Sunday Gratitude – Wide Open Spaces
During the pandemic, more people than ever have explored the open spaces and parks near their homes. During my recent arboriculture class, a PennState professor mentioned that state parks there had a 150% leap in usage–there is no doubt in my mind that the 2,000 acres and 90 miles of trails in Weston had a similar jump. As a WFTA trustee, I am out on the trails every day and I can non-scientifically say that the usage has skyrocketed. And yet, one can always find solitude and grace in the far reaches of Jericho and Highland.
What most newer residents may not know, and longer-term residents may have forgotten, is how a small group of people, with strategic planning, unabashed begging and amazing foresight, set about reserving (and protecting permanently) these acres for Conservation. Think about it: 2,000 acres of the roughly 11,000 of Weston are protected–most of it long before our current mega-mansion boom (thank goodness).
The milestone year for Weston was 1955, with the creation of Weston Forest & Trail Association which was, and still is, dedicated to the preservation of open space in Weston. Founding members were Dr. William Elliston, Marie Lewis, Henrietta Paine, Thomas Cabot, Roger Ella, Florence Freeman, Stanley French, Francis Goodale, Victor Harnish, Ellen Lempereur, John B Paine, Jr, and Harrison Ripley. Do any of those names sound familiar? How about Paine’s Woods? French’s Field (Jericho) or Ripley Lane?
In 1955, the town purchased land from the Charles J Paine estate (parts of Highland Forest) and was gifted other land from Paine descendents. Perhaps my favorite donation was Marion Farnsworth’s donation of 40 acres of her Exmoor Farm which became the beginning of Jericho Town Forest.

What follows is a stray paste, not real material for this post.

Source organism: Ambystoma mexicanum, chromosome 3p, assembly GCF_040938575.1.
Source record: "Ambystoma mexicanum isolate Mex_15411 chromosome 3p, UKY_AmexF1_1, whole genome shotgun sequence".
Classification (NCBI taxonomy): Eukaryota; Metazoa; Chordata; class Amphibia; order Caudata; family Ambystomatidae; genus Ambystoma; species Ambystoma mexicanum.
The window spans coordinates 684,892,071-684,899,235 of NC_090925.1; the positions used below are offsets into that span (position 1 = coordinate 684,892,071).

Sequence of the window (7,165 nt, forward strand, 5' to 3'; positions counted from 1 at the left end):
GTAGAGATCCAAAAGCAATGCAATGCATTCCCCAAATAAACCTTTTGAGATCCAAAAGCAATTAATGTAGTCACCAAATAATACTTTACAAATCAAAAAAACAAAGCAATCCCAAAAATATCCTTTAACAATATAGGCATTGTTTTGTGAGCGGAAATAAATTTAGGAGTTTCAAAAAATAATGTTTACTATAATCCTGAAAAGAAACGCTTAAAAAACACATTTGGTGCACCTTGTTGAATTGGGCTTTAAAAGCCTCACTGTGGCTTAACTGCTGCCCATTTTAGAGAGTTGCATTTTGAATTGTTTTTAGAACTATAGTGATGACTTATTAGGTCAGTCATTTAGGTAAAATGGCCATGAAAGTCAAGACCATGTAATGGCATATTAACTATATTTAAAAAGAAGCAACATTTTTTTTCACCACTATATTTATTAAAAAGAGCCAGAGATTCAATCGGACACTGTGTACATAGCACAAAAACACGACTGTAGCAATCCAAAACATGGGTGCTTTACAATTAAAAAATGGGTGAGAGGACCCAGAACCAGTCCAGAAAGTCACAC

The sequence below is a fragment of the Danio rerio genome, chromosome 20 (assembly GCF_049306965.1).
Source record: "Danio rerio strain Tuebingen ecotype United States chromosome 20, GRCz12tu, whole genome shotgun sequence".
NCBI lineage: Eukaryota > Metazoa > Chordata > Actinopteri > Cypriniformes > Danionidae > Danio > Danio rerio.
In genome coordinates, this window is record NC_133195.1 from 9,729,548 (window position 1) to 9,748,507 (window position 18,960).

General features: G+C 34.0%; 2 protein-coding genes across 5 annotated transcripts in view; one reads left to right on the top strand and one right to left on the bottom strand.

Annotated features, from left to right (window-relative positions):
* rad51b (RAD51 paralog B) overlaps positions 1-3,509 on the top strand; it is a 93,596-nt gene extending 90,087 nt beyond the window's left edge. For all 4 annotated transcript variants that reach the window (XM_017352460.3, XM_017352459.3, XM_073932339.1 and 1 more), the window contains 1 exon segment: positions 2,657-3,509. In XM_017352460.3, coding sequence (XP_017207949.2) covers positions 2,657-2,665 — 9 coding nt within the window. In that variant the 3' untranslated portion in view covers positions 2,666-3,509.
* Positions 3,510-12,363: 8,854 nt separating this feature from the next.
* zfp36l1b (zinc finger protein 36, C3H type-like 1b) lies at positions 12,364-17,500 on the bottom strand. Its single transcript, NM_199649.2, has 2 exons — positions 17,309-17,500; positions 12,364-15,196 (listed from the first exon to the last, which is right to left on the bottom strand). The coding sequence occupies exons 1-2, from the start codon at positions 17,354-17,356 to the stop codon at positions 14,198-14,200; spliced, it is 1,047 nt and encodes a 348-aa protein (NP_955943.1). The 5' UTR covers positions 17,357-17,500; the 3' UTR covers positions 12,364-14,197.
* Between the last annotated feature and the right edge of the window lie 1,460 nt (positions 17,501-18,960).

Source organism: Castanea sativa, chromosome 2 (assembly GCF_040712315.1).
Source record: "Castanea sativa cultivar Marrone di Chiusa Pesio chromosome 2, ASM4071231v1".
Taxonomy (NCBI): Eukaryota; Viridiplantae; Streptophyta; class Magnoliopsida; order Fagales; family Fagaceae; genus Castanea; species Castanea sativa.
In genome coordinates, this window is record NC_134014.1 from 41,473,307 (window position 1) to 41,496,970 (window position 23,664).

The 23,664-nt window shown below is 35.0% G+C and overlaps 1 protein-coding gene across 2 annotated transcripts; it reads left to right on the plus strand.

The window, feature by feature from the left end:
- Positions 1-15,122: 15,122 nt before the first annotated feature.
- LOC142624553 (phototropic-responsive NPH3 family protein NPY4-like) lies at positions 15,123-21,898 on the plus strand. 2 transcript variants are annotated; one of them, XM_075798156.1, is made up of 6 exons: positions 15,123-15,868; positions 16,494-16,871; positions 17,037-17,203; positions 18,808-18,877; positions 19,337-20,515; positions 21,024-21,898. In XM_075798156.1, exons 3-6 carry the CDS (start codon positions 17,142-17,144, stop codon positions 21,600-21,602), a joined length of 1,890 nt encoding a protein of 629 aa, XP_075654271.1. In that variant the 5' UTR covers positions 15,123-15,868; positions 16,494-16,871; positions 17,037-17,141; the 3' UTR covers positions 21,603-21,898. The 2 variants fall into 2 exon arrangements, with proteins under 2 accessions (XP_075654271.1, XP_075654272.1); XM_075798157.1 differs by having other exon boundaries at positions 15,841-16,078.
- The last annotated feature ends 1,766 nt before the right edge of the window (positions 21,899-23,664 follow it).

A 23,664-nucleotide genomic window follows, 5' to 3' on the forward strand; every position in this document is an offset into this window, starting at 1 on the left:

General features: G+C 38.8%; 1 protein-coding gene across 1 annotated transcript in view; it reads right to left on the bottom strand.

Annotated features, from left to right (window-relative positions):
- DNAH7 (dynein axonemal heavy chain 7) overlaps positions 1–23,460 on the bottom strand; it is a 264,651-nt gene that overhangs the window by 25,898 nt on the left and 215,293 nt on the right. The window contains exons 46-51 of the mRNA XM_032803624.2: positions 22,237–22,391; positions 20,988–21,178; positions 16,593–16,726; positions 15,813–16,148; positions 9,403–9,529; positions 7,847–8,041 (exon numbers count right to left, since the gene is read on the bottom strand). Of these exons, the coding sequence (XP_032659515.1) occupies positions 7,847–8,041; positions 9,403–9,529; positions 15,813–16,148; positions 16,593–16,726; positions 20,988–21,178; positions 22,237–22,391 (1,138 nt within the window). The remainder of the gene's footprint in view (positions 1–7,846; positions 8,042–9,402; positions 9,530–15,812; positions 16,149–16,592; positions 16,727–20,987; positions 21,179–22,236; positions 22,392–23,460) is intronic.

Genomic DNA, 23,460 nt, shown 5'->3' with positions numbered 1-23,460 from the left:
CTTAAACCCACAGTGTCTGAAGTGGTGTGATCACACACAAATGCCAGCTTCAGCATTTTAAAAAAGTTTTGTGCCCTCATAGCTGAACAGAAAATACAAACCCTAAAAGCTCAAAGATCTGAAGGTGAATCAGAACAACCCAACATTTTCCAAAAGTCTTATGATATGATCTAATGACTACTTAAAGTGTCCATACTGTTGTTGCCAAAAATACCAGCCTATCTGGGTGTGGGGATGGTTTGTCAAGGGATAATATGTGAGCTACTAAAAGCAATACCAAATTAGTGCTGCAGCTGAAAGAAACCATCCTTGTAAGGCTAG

Over the years, additional good fortune, town funds and foresight brought in College Pond land, Ogilvie, more land in Jericho, Hubbard Forest, and the creation of a Green Belt that ran from Ogilvie forest to the Reservoir. The foresight of people like Hugo Uyterhoeven and Kenneth Germeshausen, who established a goal of doubling conservation land, and then went to bat for it in Town Meeting, got the town to set aside money specifically for conservation. Our current and future residents owe a tremendous debt of gratitude to all of these folks–without them, Weston would not be the beautiful place it is today.
In 1977, College Pond became the last large acquisition of Conservation land in Weston. For those of who love the skating pond, the beaver dam, the open fields, the orchard, the ruins of the Merriam barn, the troll bridge over Cherry Brook, as well as the stately pine and oak forest, it is hard to imagine what would have happened to it if these folks as well as others had not worked so tirelessly for future Weston. Which is today Weston.
In January, a friend and I attempted to cross Weston using only trails. We made it from Lincoln down through Ogilvie and Jericho, across Route 20, through WFTA easements to Nolte Forest, Highland Forest…and then we met Route 30. As of now, there is a bit of a desert from Route 30 south, but if some landowners could be convinced to deed some conservation easements, well, we wouldn’t have had to be on sidewalks south from Route 30. Work on it, Weston! I know I will. The era of large land grants is over…but the era of connecting our community through small trails could just be beginning.
You can share my Sunday gratitude by heading out for a walk on the trails (ideas on the town’s page or WFTA). Join a monthly WFTA trail walk–I’ll be co-leading the Nolte Forest trail walk in April but today’s Ogilvie walk is full. Become a member of WFTA. Create the next generation of conservation champions: get your kids in the junior ranger program. And consider being a part of Weston’s last belt loop–I’m looking at you south-of-route-30s!
*More information about the history of conservation in our town is available on the Weston Historical Society website, in Pam Fox’s book “From Farm Town to Suburb,” Elmer Jones’ book “Walks on Conservation Land,” and Brian Donahue’s book “Reclaiming the Commons.” The best information is from just getting outside. See you on the trails.